How can you find whole-number quotients of whole numbers with up to four-digit dividends and two-digit divisors using the following?
  • strategies based on place value
  • the properties of operations
  • the relationship between multiplication and division
How can you add / subtract / multiply / divide  decimals using the following:
  • concrete models or drawings
  • strategies based on place value
  • properties of operations
  • the relationship between addition and subtraction
Notice how simply including the pronoun you completely shifts the instructional focus of the lesson or unit.  The emphasis is not demonstrating and communicating how and why mathematical concepts and procedures can be used to attain and explain answers, outcomes, results, and solutions.  It prompts and encourages students to show and tell their self-knowledge, understanding, and awareness how can you use mathematical concepts and procedures in a different academic and real world contexts.  The problems presented by the text or the teacher will serve as the evidence and examples students will need to strengthen and support their responses.
Also notice there are other performance objectives included in these standards that prompt and encourage students to illustrate, explain, and relate -- all cognitive actions that expect students to express and share the depth of their learning in their own unique way.  We can rephrase these performance objectives that will promote differentiation and individualization by asking the following good questions:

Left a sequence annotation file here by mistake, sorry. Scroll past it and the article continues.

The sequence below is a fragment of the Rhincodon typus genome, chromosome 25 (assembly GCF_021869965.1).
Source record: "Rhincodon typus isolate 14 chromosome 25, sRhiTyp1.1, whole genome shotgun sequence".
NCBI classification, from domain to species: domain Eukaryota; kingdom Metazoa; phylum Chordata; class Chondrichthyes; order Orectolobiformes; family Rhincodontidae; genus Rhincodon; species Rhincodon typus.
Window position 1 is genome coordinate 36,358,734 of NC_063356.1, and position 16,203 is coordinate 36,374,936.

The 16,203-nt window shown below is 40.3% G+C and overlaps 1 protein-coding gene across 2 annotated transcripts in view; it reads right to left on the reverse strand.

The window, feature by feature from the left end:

How can you illustrate explain calculations by using the following?
  • equations
  • rectangular arrays
  • area models
How can you relate the strategy to a written method and explain the reasoning used?
Again, these good questions prompt and encourage students to think critically and creatively about youthe math being taught and learned.  They can also serve as driving questions that challenge and engage students to demonstrate and communicate the deeper and extensive knowledge they have acquired and developed through a project-based learning experience.  The graphic below includes good question stems that can be used to foster and promote project-based learning.